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Five Additional Points of PPE

Chris Lose • July 2021LD at Large • July 9, 2021

Illustration by John Sauer – johnsauer.com

If you don’t read beyond this sentence, please take care of each other out there. We are in a fragile transition back to reopening. We are in a fickle position where many people want to see us succeed, but there are some people in power who want to see us fail.

We are all accustomed to the standard five points of PPE — hard hat, high visibility vest, steel toe capped boots, gloves and safety goggles. The current era has forced us to be grievously aware of several new points of PPE. In addition to falling objects, loud noises and heavy machinery, we also have the remnants of a pandemic to deal with. We must work together to overcome the obstacles and put the grief behind us. Our industry of connection, networking, and community requires us to put aside our personal fears and work towards regaining what has been temporarily lost. We cannot sit at home and pretend like Covid will miraculously disappear. We can be assured that it’s not going to just go away, despite what some politicians would like to believe. Like all other matters of health and safety, the responsibility falls on our shoulders. In order to return to the freedoms of working, touring, and gathering, we need to respect the duties that are required to enjoy these freedoms. We have a social and moral obligation to look after one another on the job and everywhere else that we may be.

I am currently on show site in Dubai. We are doing everything reasonably possible to make sure that we can continue working. We have listened to the advice of many experts and taken their opinions into consideration. In addition to the five points of PPE, we are also required to wear a mask, sanitize our hands, get Covid tested regularly, and soon, we will all need to be vaccinated to remain on show site without a valid exemption. These are the duties that we have agreed to. We all know that we are under the microscope. We know that there are zoonotic viruses trying to infect our bodies around hidden corners. We all know that if one of us gets infected, it could affect the lives of our coworkers and our families. We all know that one negative headline could put us months behind schedule. We have a responsibility to ourselves, to each other and to our clients to make sure that we take every precaution to avoid these tragedies. Here is a list of five new points of PPE that will be commonplace in the modern era.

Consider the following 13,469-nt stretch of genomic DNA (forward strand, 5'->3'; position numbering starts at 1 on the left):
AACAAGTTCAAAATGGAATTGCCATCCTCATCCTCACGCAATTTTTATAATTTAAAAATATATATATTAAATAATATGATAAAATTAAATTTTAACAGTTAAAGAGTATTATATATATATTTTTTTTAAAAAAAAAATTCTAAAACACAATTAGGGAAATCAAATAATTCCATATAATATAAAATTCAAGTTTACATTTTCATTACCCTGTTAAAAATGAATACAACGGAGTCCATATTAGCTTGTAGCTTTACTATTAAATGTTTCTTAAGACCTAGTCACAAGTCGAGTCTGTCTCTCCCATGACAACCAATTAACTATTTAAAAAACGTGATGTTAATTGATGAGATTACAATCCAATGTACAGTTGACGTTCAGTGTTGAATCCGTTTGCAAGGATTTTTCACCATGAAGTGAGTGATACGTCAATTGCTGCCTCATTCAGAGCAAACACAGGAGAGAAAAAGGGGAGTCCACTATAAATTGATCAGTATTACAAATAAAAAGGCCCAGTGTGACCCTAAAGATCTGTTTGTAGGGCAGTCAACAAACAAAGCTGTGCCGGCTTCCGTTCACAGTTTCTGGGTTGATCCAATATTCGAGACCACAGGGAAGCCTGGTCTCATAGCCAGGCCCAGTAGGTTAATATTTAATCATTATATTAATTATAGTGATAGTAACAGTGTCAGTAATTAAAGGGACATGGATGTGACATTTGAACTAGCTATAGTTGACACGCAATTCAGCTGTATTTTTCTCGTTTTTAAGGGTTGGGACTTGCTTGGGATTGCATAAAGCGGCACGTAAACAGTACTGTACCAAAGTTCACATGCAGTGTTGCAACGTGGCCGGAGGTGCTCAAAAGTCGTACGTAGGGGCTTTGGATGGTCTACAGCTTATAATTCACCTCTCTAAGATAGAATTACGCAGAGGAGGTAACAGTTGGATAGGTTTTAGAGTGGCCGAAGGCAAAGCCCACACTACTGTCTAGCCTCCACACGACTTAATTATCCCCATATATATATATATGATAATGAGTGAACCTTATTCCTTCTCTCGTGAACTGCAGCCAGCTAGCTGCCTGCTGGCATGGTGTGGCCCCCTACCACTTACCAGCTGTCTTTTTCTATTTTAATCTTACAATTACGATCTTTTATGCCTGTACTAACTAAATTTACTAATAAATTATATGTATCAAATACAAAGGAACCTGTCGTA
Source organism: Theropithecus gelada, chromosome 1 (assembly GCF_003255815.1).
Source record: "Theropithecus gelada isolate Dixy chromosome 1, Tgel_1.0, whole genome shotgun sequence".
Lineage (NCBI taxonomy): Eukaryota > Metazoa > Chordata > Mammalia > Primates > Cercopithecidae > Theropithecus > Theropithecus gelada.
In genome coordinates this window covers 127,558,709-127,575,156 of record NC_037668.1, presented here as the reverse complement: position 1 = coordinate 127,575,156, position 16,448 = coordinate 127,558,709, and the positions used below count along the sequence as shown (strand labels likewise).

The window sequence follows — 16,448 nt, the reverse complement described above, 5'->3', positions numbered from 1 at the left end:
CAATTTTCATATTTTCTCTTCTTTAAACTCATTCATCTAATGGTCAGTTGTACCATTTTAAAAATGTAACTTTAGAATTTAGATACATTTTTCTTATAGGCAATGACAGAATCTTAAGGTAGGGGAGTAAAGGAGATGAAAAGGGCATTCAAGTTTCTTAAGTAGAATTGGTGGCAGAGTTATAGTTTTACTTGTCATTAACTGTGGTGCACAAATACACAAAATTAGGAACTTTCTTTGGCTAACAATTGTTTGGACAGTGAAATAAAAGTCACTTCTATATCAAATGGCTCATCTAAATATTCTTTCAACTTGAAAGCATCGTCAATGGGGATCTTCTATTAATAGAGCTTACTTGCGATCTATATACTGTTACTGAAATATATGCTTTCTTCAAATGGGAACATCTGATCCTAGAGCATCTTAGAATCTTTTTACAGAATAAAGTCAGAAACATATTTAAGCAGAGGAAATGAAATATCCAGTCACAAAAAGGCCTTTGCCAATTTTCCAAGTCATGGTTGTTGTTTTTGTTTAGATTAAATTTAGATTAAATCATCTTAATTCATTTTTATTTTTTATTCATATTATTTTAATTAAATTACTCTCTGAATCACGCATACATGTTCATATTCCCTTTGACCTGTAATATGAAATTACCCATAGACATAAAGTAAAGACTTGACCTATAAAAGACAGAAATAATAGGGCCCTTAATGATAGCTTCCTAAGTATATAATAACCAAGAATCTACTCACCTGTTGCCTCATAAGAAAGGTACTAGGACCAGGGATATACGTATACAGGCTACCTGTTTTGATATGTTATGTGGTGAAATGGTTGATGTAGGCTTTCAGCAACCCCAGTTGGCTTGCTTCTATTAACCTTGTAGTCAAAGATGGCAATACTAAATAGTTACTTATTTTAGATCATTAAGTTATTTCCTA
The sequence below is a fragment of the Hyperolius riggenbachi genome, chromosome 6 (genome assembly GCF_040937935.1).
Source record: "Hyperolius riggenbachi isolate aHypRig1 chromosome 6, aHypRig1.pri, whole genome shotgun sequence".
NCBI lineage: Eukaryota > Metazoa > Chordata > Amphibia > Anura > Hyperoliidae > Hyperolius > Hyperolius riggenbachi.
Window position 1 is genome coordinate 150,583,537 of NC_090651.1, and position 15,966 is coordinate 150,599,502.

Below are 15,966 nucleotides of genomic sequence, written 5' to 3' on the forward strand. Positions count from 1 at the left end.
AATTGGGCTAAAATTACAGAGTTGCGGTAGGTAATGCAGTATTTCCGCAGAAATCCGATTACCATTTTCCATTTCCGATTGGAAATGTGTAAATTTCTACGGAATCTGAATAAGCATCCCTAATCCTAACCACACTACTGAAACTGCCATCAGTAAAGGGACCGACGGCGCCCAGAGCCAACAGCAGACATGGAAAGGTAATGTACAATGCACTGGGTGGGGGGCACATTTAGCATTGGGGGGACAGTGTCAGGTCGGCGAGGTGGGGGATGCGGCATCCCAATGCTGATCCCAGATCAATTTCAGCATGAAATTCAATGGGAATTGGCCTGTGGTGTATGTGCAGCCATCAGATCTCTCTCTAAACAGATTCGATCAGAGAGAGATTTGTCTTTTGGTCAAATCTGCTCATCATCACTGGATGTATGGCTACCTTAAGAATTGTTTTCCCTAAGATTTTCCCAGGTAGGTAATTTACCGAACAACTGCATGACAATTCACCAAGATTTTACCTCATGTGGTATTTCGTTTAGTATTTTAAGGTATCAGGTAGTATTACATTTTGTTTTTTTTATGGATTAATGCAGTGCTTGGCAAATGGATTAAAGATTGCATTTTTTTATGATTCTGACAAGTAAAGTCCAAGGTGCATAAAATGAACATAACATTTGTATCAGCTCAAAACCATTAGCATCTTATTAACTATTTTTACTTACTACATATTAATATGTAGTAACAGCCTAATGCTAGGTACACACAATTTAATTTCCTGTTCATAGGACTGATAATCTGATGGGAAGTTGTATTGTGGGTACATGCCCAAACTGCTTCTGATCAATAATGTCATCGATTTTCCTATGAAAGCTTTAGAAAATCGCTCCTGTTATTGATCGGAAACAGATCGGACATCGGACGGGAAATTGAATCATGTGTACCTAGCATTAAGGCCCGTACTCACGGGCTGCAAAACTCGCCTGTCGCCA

Masks

Just like helmets and hardhats were slow to gain acceptance, cloth masks endured the same scrutiny. Even though we can all see the logical benefits of not expelling our germs onto one another, we also don’t like to be inconvenienced. Masks are inconvenient. It’s hard to talk, it’s annoying to keep pulling them up over your nose and they are easy to forget. The same was said for every single safety precaution that has ever been implemented. Safety always requires some level of inconvenience. I used to try and avoid hard hats until a helmet saved the life of one of my dear friends during load out. I am positive that I can still call him today because he was wearing a brain bucket. His life is a testament to the fact that minor inconveniences are a small price to pay for the freedom to live and work freely. We can apply the same logic to cloth masks. A mask will not protect us from every single airborne disease. They may not even protect all of us from Covid a hundred percent of the time. They are one small step that we can take to show each other that we respect their health and safety as much as our own. I’d like to believe that mask mandates on jobsite will be reduced post-Covid, but we will also need to encourage people with sniffles, sneezes and persistent coughs to maintain a policy of facial coverings.